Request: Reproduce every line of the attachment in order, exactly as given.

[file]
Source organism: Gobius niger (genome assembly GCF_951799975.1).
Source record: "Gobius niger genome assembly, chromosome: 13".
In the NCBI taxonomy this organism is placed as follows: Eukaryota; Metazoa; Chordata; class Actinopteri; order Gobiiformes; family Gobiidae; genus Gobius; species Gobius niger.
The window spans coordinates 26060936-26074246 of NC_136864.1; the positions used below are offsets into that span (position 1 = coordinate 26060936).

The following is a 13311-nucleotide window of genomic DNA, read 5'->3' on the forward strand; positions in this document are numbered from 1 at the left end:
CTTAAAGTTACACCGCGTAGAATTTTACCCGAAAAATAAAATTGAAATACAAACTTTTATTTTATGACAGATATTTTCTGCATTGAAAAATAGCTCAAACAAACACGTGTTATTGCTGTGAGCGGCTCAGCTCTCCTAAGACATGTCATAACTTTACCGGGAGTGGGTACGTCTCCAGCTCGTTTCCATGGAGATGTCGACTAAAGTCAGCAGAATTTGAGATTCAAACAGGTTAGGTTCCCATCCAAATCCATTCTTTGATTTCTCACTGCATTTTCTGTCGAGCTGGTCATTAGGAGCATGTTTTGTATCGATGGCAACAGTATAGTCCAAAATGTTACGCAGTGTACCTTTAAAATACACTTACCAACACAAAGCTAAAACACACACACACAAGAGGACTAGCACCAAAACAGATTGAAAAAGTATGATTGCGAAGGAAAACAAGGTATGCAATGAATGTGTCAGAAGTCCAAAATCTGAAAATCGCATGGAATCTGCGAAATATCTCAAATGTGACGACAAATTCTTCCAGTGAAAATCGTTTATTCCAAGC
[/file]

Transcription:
Source organism: Gobius niger (genome assembly GCF_951799975.1).
Source record: "Gobius niger genome assembly, chromosome: 13".
In the NCBI taxonomy this organism is placed as follows: Eukaryota; Metazoa; Chordata; class Actinopteri; order Gobiiformes; family Gobiidae; genus Gobius; species Gobius niger.
The window spans coordinates 26060936-26074246 of NC_136864.1; the positions used below are offsets into that span (position 1 = coordinate 26060936).

The following is a 13311-nucleotide window of genomic DNA, read 5'->3' on the forward strand; positions in this document are numbered from 1 at the left end:
CTTAAAGTTACACCGCGTAGAATTTTACCCGAAAAATAAAATTGAAATACAAACTTTTATTTTATGACAGATATTTTCTGCATTGAAAAATAGCTCAAACAAACACGTGTTATTGCTGTGAGCGGCTCAGCTCTCCTAAGACATGTCATAACTTTACCGGGAGTGGGTACGTCTCCAGCTCGTTTCCATGGAGATGTCGACTAAAGTCAGCAGAATTTGAGATTCAAACAGGTTAGGTTCCCATCCAAATCCATTCTTTGATTTCTCACTGCATTTTCTGTCGAGCTGGTCATTAGGAGCATGTTTTGTATCGATGGCAACAGTATAGTCCAAAATGTTACGCAGTGTACCTTTAAAATACACTTACCAACACAAAGCTAAAACACACACACACAAGAGGACTAGCACCAAAACAGATTGAAAAAGTATGATTGCGAAGGAAAACAAGGTATGCAATGAATGTGTCAGAAGTCCAAAATCTGAAAATCGCATGGAATCTGCGAAATATCTCAAATGTGACGACAAATTCTTCCAGTGAAAATCGTTTATTCCAAGC